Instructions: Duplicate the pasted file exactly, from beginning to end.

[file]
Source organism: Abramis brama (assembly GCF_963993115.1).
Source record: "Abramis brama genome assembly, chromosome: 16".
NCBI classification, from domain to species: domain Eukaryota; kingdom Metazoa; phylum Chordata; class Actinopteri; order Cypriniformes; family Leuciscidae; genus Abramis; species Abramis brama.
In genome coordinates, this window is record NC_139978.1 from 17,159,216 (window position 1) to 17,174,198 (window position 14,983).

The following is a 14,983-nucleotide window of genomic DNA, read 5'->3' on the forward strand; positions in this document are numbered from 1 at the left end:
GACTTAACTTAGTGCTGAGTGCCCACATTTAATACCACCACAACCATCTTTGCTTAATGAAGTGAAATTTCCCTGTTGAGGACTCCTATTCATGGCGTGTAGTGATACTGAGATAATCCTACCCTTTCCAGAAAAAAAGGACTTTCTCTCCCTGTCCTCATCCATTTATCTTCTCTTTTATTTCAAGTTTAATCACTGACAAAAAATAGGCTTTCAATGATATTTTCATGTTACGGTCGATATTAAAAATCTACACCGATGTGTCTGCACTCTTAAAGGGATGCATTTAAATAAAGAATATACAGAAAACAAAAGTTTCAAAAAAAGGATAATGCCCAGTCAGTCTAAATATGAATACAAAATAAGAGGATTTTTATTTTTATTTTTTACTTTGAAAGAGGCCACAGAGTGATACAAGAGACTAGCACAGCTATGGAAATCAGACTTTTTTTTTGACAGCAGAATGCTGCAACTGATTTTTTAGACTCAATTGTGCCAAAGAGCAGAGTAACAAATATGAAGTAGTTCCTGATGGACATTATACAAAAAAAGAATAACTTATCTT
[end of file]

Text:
Source organism: Abramis brama (assembly GCF_963993115.1).
Source record: "Abramis brama genome assembly, chromosome: 16".
NCBI classification, from domain to species: domain Eukaryota; kingdom Metazoa; phylum Chordata; class Actinopteri; order Cypriniformes; family Leuciscidae; genus Abramis; species Abramis brama.
In genome coordinates, this window is record NC_139978.1 from 17,159,216 (window position 1) to 17,174,198 (window position 14,983).

The following is a 14,983-nucleotide window of genomic DNA, read 5'->3' on the forward strand; positions in this document are numbered from 1 at the left end:
GACTTAACTTAGTGCTGAGTGCCCACATTTAATACCACCACAACCATCTTTGCTTAATGAAGTGAAATTTCCCTGTTGAGGACTCCTATTCATGGCGTGTAGTGATACTGAGATAATCCTACCCTTTCCAGAAAAAAAGGACTTTCTCTCCCTGTCCTCATCCATTTATCTTCTCTTTTATTTCAAGTTTAATCACTGACAAAAAATAGGCTTTCAATGATATTTTCATGTTACGGTCGATATTAAAAATCTACACCGATGTGTCTGCACTCTTAAAGGGATGCATTTAAATAAAGAATATACAGAAAACAAAAGTTTCAAAAAAAGGATAATGCCCAGTCAGTCTAAATATGAATACAAAATAAGAGGATTTTTATTTTTATTTTTTACTTTGAAAGAGGCCACAGAGTGATACAAGAGACTAGCACAGCTATGGAAATCAGACTTTTTTTTTGACAGCAGAATGCTGCAACTGATTTTTTAGACTCAATTGTGCCAAAGAGCAGAGTAACAAATATGAAGTAGTTCCTGATGGACATTATACAAAAAAAGAATAACTTATCTT